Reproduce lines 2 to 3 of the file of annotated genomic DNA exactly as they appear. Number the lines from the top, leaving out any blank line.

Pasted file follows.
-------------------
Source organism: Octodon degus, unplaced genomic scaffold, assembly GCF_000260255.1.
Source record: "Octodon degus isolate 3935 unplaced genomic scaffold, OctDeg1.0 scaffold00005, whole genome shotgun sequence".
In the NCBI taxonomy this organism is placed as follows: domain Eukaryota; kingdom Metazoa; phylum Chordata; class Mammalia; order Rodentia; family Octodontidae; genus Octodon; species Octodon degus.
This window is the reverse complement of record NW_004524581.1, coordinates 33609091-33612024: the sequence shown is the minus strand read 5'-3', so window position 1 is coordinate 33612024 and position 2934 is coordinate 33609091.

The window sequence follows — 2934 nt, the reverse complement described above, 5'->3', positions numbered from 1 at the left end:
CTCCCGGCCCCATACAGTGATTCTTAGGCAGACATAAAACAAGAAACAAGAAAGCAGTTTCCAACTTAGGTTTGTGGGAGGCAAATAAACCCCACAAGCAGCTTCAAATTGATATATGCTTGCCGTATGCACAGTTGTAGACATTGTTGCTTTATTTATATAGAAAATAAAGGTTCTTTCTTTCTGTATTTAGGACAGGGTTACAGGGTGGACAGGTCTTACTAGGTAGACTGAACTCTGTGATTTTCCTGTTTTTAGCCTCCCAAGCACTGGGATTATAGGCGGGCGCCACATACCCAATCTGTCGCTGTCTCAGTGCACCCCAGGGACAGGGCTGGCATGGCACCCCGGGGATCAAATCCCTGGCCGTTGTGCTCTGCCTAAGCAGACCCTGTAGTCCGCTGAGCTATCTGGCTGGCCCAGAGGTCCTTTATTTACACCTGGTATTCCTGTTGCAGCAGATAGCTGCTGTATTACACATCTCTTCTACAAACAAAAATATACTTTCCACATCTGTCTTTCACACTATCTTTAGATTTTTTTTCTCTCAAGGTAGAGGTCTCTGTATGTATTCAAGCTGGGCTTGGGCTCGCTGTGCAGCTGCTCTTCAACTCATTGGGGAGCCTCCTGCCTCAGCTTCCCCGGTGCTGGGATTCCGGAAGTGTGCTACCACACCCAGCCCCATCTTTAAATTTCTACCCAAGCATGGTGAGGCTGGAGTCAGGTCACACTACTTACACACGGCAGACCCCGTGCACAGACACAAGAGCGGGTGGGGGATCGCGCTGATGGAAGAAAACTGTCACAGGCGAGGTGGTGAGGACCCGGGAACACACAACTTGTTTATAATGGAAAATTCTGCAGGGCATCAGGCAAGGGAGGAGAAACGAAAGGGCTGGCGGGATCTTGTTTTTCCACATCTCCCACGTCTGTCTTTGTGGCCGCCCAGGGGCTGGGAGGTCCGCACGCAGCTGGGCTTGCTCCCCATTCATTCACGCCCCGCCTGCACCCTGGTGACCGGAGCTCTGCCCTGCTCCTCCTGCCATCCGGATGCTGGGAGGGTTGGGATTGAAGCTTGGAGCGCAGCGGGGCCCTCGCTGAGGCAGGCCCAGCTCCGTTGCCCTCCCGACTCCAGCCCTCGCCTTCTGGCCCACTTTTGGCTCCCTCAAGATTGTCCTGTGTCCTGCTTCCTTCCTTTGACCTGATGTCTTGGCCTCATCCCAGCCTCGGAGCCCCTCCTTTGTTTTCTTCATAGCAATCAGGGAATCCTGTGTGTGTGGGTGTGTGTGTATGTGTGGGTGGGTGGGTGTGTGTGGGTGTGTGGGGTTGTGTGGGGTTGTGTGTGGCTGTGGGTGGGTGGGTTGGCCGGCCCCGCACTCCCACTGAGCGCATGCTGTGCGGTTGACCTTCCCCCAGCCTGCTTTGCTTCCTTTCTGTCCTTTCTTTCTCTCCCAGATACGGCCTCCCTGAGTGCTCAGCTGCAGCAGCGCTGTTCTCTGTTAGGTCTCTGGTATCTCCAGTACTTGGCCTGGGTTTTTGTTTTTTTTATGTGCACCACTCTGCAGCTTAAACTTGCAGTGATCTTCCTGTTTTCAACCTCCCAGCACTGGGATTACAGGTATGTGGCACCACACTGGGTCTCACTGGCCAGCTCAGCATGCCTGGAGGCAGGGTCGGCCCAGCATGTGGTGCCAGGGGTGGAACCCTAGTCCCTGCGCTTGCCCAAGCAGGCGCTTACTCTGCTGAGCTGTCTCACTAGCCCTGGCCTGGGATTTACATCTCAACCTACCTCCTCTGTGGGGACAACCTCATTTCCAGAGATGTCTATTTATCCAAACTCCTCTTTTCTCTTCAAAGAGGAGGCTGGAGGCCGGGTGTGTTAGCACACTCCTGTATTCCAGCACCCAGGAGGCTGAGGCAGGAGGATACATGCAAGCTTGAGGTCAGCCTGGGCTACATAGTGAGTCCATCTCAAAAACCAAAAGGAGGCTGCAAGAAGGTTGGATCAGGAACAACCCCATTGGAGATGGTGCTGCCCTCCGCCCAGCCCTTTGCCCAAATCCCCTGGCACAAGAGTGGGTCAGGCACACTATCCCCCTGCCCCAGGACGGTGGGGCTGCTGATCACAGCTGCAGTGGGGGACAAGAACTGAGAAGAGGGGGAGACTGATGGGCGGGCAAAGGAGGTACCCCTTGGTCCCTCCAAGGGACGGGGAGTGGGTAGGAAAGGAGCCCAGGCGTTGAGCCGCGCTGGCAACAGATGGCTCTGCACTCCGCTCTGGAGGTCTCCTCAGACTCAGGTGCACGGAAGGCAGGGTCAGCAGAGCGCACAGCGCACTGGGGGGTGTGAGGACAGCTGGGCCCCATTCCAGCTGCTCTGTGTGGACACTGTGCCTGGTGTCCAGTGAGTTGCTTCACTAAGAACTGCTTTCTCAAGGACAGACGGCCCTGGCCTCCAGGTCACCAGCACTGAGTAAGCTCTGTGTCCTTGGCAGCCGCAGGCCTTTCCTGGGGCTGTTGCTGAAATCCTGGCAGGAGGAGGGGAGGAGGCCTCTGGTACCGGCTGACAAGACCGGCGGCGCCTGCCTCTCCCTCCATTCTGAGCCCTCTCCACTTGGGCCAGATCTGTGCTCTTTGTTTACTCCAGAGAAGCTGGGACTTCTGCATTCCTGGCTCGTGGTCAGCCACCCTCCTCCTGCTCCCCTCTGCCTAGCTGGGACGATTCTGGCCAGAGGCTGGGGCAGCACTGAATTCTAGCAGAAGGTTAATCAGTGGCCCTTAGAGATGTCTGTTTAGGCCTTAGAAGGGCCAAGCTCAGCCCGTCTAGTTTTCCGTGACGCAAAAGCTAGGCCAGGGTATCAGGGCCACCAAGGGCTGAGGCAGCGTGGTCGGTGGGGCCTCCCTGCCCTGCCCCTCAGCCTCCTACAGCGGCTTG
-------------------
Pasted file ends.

Source record: "Octodon degus isolate 3935 unplaced genomic scaffold, OctDeg1.0 scaffold00005, whole genome shotgun sequence".
In the NCBI taxonomy this organism is placed as follows: domain Eukaryota; kingdom Metazoa; phylum Chordata; class Mammalia; order Rodentia; family Octodontidae; genus Octodon; species Octodon degus.